Advocates believe the land exchange will provide the general public with more certainty by clearly identifying where people have a legal right to be. They also believe that consolidating higher-elevation land into federal ownership will protect larger swaths of habitat, preserving the range’s wild character into the future.
Others are more skeptical of the deal. Some people worry that transferring lower-elevation parcels of federal land into private ownership could put prime riparian habitat at risk. Others think the Forest Service should defend public access rights in court rather than negotiate.
For his part, Doyle is supporting the east side land swap. He wants Crow people to be able to access Crazy Peak if they want to make the journey. He also wants them to be able to visit other areas along the range’s eastern edge.
“I think this plan will provide both those things — ceremonial access and day-use access. The day-use will reinforce our community’s appreciation for the mountains and will instill in future generations a desire to protect them from development, so that they can remain wild and true to their personality,” he said. “They are the Crazy Mountains, and they shouldn’t be domesticated.”
Where the high peaks of the Crazy Mountains descend into timbered slopes and grassy foothills on the east side of the range, trails lead to dirt roads, and dirt roads connect with county roads alongside ranch properties.
There’s a point on the route up to Sweet Grass Canyon where Rein Lane veers off from the county road. There’s a cattle guard, a ranch gate and a sign that marks the road as private. Permission is required to drive through it beyond ranch headquarters, the sign says.
Rein Lane is 7 miles long, and it’s the access road to get to Sweet Grass Trail (No. 122) and East Trunk Trail (No. 136). It’s also a private road, according to the Forest Service, but the landowners allow people to drive through seasonally, as long as they obtain permission.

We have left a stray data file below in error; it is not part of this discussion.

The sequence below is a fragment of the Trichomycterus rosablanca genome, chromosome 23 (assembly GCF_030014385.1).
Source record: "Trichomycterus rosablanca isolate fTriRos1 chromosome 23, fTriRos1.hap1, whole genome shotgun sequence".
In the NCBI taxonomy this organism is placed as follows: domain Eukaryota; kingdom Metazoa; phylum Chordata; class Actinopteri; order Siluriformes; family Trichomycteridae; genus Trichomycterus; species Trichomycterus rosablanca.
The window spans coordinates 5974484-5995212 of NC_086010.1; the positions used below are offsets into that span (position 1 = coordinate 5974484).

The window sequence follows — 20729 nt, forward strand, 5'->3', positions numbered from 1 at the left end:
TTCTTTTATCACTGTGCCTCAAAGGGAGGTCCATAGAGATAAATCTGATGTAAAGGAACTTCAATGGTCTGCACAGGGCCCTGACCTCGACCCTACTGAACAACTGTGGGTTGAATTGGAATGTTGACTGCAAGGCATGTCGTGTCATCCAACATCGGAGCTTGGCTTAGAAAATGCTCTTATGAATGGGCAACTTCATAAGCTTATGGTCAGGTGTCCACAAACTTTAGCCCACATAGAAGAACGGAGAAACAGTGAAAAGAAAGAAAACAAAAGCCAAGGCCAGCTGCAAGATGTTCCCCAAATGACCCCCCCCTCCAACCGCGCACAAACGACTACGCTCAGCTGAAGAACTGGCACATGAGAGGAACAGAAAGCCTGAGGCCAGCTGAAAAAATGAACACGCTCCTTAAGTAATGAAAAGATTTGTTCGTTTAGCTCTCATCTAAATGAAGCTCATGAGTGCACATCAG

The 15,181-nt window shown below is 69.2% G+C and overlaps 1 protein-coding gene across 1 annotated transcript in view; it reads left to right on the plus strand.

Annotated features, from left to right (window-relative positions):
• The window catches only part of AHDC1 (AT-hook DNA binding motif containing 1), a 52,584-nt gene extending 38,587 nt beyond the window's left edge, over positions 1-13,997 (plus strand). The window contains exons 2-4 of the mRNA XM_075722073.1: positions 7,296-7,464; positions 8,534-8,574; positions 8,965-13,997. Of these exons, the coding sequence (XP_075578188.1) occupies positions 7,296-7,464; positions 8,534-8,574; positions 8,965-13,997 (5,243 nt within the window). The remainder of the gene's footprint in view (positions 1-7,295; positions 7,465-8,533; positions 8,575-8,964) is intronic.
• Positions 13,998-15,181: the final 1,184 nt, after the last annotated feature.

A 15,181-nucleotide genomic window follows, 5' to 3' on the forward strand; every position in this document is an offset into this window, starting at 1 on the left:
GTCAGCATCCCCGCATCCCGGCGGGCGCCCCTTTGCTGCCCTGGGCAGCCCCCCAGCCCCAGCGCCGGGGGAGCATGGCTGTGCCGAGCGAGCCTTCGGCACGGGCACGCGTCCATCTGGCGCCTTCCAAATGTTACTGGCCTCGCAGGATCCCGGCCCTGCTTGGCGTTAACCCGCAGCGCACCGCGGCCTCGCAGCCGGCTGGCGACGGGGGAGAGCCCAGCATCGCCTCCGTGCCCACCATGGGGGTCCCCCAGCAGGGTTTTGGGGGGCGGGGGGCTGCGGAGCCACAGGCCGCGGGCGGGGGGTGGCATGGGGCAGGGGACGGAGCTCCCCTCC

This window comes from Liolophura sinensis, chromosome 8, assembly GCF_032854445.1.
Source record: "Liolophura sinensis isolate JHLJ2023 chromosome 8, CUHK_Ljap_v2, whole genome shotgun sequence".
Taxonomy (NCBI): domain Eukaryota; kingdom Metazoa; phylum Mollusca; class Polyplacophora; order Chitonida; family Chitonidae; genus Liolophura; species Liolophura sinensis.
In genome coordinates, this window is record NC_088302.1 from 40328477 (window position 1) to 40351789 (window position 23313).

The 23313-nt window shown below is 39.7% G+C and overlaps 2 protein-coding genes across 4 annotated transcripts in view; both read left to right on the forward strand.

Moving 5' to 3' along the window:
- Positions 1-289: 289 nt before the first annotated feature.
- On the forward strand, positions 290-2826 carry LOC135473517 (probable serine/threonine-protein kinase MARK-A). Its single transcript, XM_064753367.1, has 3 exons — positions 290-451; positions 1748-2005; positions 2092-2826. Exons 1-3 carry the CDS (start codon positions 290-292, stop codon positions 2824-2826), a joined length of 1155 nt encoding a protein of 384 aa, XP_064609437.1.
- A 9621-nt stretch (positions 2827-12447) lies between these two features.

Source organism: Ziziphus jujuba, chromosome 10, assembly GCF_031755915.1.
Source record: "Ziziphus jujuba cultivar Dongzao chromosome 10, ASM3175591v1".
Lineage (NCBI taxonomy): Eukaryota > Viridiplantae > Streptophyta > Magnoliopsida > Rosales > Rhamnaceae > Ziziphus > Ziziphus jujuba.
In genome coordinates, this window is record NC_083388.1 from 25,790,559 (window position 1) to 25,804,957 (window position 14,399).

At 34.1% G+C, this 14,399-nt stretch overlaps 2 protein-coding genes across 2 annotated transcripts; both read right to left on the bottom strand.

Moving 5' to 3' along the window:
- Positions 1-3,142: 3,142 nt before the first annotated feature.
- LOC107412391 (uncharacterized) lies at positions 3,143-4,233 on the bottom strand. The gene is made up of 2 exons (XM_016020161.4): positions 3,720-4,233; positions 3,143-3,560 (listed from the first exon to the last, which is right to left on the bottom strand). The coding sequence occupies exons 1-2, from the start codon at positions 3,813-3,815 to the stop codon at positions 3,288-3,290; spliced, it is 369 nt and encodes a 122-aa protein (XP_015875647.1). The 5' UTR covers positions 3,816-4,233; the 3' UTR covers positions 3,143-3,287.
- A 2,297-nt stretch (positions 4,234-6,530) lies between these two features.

There’s a debate around whether the public has a legal right to use those two routes, which run further through the drainage. The Forest Service lacks recorded easements on Sweet Grass Road (No. 990) and sections of Sweetgrass Trail (No. 122), it claims.
The convoluted access paradigm in that area and others around the Crazy Mountains is the legacy of checkerboard land ownership, which resulted from the U.S. government’s desire to incentivize westward expansion in the late 1800s.
More than 170 years ago, the federal government and the Crow Tribe signed the Fort Laramie Treaty of 1851. The document set aside 38 million acres of land for the Crow people, and that territory encompassed the Crazy Mountains.
Seventeen years later, the Crow were forced to cede the vast majority of that landscape, including the area that spanned the Crazy Mountains. Then, when the federal government took control of the island range, it granted every other square parcel of land to the Northern Pacific Railroad. The layout was designed to aid in the construction of a new line.